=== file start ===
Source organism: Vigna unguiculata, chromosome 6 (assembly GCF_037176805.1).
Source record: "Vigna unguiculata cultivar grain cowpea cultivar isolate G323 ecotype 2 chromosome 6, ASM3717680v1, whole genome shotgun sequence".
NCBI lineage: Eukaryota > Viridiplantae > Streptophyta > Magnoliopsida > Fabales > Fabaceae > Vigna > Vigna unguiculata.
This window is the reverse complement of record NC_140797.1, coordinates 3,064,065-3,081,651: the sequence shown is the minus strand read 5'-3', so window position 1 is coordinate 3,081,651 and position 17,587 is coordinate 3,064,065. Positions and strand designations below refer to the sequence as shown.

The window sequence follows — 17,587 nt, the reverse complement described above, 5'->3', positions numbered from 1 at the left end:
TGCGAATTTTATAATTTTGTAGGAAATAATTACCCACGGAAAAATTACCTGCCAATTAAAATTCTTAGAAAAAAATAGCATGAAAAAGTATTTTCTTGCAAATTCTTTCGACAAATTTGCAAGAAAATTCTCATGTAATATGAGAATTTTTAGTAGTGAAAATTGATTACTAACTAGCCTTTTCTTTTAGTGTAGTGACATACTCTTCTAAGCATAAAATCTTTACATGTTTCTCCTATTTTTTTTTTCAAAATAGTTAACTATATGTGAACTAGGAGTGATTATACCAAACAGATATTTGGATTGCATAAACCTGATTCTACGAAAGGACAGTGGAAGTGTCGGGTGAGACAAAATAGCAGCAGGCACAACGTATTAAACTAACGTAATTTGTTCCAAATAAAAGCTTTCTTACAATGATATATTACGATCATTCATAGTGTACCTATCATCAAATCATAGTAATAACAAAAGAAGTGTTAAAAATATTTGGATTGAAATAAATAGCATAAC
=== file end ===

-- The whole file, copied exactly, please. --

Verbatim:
Source organism: Vigna unguiculata, chromosome 6 (assembly GCF_037176805.1).
Source record: "Vigna unguiculata cultivar grain cowpea cultivar isolate G323 ecotype 2 chromosome 6, ASM3717680v1, whole genome shotgun sequence".
NCBI lineage: Eukaryota > Viridiplantae > Streptophyta > Magnoliopsida > Fabales > Fabaceae > Vigna > Vigna unguiculata.
This window is the reverse complement of record NC_140797.1, coordinates 3,064,065-3,081,651: the sequence shown is the minus strand read 5'-3', so window position 1 is coordinate 3,081,651 and position 17,587 is coordinate 3,064,065. Positions and strand designations below refer to the sequence as shown.

The window sequence follows — 17,587 nt, the reverse complement described above, 5'->3', positions numbered from 1 at the left end:
TGCGAATTTTATAATTTTGTAGGAAATAATTACCCACGGAAAAATTACCTGCCAATTAAAATTCTTAGAAAAAAATAGCATGAAAAAGTATTTTCTTGCAAATTCTTTCGACAAATTTGCAAGAAAATTCTCATGTAATATGAGAATTTTTAGTAGTGAAAATTGATTACTAACTAGCCTTTTCTTTTAGTGTAGTGACATACTCTTCTAAGCATAAAATCTTTACATGTTTCTCCTATTTTTTTTTTCAAAATAGTTAACTATATGTGAACTAGGAGTGATTATACCAAACAGATATTTGGATTGCATAAACCTGATTCTACGAAAGGACAGTGGAAGTGTCGGGTGAGACAAAATAGCAGCAGGCACAACGTATTAAACTAACGTAATTTGTTCCAAATAAAAGCTTTCTTACAATGATATATTACGATCATTCATAGTGTACCTATCATCAAATCATAGTAATAACAAAAGAAGTGTTAAAAATATTTGGATTGAAATAAATAGCATAAC